Learn Dictionaries in Python with Examples

Dictionaries are used in Python to store objects of different types. They consist in keys and values, where each key should be unique and must be of an immutable data type such as string, number or tuple.

python dictionaries

Open Python in interactive mode and type the following.

dict = {'name':'james', 'surname':'bond', 'age':31 }

dict is a dictionary with three elements. As you guys can see, each key is seperated from its own value by a colon and pairs of keys and values are seperated from each other by commas.

To access a value you need to know the key. For example If I want to know the name of the person in my dictionary called dict I do the following.


It should return the value 'james'.


What Happens When You Use A Key That Does Not Exist In The Dictionary

When you try to access values of the dictionary with keys that do not exist in that dictionary you are going to get an error. Try the following and see the output.


You should get a KeyError. The following output is what I get.

KeyError Traceback (most recent call last)
/home/oltjano/Desktop/ in ()
----> 1 dict['test']

KeyError: 'test'

How To Add New Elements In Your Dictionary

Lets suppose that after creating a dictionary you want to populate it with new elements. You can easily do it by associating a value to a new key like shown below.

dict['house'] = 13

The above method created a new element inside our dictionary. You can verify it by running the following piece of code in your python interpreter.


If you have followed every step of this tutorial until now you should get the following output after running dict.

{'age': 31, 'house': 13, 'name': 'james', 'surname': 'bond'}

How To Remove Elements From Your Dictionary

Since dictionaries are muteable it is also possible to delete an element with del like shown in the following example.

del dict['house']

Run the following to see if the element is removed from the dictionary or not.


As you can see the 'house':13 element does not exist anymore in dict.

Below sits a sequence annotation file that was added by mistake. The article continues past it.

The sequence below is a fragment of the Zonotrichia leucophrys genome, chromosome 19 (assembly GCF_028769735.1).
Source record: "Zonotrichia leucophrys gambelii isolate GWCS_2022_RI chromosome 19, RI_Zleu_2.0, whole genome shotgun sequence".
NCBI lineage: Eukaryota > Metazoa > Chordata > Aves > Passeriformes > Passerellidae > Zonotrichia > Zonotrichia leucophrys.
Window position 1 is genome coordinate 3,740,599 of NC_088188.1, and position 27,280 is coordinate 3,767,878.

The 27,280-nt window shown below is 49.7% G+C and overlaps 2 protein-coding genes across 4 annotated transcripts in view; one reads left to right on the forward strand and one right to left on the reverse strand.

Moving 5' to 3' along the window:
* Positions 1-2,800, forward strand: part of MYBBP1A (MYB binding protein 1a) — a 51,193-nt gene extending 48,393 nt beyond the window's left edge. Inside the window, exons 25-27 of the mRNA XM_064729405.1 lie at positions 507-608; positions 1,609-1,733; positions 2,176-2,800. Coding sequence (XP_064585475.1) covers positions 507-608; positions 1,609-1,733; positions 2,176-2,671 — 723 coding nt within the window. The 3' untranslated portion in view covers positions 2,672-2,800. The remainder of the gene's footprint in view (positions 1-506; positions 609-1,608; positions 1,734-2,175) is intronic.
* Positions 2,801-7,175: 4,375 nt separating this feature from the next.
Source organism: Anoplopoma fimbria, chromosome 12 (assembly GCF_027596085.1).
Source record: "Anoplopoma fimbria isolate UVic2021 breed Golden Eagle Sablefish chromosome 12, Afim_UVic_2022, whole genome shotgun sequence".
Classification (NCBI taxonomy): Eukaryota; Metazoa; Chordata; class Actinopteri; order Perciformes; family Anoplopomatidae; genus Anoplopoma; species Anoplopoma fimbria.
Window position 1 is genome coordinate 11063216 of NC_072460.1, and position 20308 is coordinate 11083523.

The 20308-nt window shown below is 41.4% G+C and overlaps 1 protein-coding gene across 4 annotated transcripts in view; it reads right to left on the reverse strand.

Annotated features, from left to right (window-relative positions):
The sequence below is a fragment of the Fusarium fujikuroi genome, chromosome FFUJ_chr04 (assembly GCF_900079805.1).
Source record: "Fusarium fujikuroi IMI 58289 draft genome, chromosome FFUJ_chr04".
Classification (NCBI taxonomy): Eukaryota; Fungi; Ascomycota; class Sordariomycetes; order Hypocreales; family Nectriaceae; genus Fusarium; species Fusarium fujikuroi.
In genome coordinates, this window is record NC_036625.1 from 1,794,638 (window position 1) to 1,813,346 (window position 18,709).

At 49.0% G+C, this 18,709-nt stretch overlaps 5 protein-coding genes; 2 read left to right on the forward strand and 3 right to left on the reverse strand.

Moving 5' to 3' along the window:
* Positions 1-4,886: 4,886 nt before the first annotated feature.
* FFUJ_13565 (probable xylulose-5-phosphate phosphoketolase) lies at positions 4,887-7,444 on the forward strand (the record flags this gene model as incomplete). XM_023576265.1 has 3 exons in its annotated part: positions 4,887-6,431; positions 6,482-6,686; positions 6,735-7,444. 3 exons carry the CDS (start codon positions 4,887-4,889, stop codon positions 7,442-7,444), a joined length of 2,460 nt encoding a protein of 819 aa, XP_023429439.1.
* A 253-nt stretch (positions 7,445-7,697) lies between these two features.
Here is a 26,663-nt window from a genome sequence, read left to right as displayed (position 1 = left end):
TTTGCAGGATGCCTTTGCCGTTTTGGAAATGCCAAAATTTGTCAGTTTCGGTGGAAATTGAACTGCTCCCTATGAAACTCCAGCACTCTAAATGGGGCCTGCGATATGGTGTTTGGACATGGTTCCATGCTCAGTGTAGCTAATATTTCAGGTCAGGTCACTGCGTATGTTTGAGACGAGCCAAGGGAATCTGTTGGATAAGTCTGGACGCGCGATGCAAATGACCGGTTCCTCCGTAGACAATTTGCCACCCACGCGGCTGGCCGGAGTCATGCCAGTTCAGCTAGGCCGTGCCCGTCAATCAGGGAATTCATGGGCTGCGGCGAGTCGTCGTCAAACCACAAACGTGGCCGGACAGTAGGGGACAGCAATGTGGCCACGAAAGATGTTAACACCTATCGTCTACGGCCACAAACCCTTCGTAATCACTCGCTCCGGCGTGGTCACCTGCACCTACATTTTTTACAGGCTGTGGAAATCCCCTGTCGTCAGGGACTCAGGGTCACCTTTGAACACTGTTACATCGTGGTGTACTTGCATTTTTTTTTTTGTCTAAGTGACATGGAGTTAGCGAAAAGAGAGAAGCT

{'age': 31, 'name': 'james', 'surname': 'bond'}

Deleting the entire elements one by one is boring and time consuming so the following can be used to delete the entire dictionary at once.

del dict

Or if you are the type of person that always wants to learn more and more here is a method that will help to remove all the entries in your dictionary.


Note: The dict.clear() does not delete the object dict. It only delets values inside dict. You can verify that by running the following.


And you will get an empety dictionary like shown below.


Some Dictionary Methods And Functions

First create a new dictionary.

linoxide = {'tutorials':('ubuntu','python','linux')}

After you have finished creating the dictionary create a new one.


We want to visit these two websites and get informed about open source world, but before doing that we need to check if they have the same tutorials or not. Since both websites have stored their categories of tutorials in dictionaries we can use the cmp function to compare the elements of both dictionaries and seee if they are the same or not.


If they have the same elements you will get 0 as an output.


If the dictionaries that are compared don't have any element in common you will get -1 as a result and if they have one or more than one element in common you will the number 1 as a result.

It makes sense to me.

Creating a copy of a small dictionary (with very few elements) is easy and can be done my hands, but what are you going to do when you have big dictionaries with thousands or million of elements and you have to create copies of them.

The copy() method will create a copy of the specified dictionary. You can create a copy of linoxide dictionary by typing the following.

linoxide_copy = linoxide.copy()

Verify if the dictionary linoxide_copy has been created.


The following method will return a list of dictionary's keys.


I get the output shown below.


What about values of the dictionary? Use the following code to get them.


You should see the following output in your python shell.

[('ubuntu', 'python', 'linux')]

There are many builtin methods for dictionaries and we can not share them all in a tutorial, but the most important thing is that you should keep experimenting yourself until you feel comfortable with every method.

2 Comments... add one

  1. A dict is a python standard type - it's probably not the best practice to overwrite it by using it as a variable name ie "dict = {‘name’:'james’, ‘surname’:'bond’, ‘age’:31 }"


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